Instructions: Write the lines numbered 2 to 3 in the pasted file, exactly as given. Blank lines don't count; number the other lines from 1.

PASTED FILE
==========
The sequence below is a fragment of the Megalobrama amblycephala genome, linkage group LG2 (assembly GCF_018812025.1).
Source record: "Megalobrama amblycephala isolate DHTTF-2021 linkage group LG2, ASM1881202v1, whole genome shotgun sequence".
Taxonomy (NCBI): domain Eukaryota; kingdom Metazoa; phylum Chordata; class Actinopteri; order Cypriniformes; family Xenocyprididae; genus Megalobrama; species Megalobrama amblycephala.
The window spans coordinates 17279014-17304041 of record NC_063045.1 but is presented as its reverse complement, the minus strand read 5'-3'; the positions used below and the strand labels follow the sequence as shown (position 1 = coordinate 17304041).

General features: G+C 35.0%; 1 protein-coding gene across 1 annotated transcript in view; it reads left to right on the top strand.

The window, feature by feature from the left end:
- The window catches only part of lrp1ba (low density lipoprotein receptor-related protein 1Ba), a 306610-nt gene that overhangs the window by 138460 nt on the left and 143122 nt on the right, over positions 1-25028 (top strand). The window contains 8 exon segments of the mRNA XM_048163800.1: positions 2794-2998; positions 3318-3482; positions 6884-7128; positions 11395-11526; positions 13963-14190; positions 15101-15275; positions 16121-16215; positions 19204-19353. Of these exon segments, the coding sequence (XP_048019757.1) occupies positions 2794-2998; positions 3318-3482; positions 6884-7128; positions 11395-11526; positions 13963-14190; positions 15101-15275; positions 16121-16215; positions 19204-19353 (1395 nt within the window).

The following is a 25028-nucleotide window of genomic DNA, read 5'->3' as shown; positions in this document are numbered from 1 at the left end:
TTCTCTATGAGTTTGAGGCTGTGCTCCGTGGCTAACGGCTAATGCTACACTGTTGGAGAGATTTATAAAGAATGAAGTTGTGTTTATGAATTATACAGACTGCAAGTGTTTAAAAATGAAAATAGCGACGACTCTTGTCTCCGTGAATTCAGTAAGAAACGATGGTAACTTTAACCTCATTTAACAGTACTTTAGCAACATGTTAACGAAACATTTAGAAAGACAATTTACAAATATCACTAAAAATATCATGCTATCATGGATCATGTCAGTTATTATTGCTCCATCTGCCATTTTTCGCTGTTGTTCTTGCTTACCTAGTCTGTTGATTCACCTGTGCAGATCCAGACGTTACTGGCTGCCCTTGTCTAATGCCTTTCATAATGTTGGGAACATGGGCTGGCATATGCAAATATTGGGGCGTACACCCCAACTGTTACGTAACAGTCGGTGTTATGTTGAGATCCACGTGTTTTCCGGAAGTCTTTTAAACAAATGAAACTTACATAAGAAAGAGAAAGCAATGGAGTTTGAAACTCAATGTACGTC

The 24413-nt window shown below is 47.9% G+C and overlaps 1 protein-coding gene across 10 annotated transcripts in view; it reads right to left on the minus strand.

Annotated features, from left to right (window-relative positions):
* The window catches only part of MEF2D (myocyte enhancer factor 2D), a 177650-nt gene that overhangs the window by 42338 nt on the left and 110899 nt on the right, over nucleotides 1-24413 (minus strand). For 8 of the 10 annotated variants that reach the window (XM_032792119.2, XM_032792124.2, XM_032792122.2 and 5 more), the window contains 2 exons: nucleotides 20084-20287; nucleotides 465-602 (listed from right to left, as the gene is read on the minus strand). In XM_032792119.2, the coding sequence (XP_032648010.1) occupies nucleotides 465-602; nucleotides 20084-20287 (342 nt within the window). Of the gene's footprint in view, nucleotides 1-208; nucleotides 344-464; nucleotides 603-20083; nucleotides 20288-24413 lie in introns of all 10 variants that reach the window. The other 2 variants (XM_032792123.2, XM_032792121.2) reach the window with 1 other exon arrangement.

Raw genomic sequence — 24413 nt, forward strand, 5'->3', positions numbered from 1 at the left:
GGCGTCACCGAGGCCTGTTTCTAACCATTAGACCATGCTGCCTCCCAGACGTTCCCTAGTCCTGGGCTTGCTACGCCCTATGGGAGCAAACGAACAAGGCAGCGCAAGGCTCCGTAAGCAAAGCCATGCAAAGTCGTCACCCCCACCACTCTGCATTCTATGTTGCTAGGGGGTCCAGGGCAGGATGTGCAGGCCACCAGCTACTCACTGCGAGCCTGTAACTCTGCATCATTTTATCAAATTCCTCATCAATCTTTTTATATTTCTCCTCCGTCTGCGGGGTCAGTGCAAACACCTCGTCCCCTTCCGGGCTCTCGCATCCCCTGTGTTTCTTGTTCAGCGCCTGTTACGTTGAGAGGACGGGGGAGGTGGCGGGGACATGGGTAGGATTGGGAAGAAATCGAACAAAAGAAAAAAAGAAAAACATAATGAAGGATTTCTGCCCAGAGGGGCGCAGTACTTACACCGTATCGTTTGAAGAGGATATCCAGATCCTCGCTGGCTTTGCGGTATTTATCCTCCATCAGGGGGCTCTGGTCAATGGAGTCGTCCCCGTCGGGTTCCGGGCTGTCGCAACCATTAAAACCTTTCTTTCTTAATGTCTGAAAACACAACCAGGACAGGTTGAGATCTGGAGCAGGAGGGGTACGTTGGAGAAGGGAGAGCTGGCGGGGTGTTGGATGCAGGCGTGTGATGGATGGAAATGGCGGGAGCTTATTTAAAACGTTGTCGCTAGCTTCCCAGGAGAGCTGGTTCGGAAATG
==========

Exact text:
Source record: "Megalobrama amblycephala isolate DHTTF-2021 linkage group LG2, ASM1881202v1, whole genome shotgun sequence".
Taxonomy (NCBI): domain Eukaryota; kingdom Metazoa; phylum Chordata; class Actinopteri; order Cypriniformes; family Xenocyprididae; genus Megalobrama; species Megalobrama amblycephala.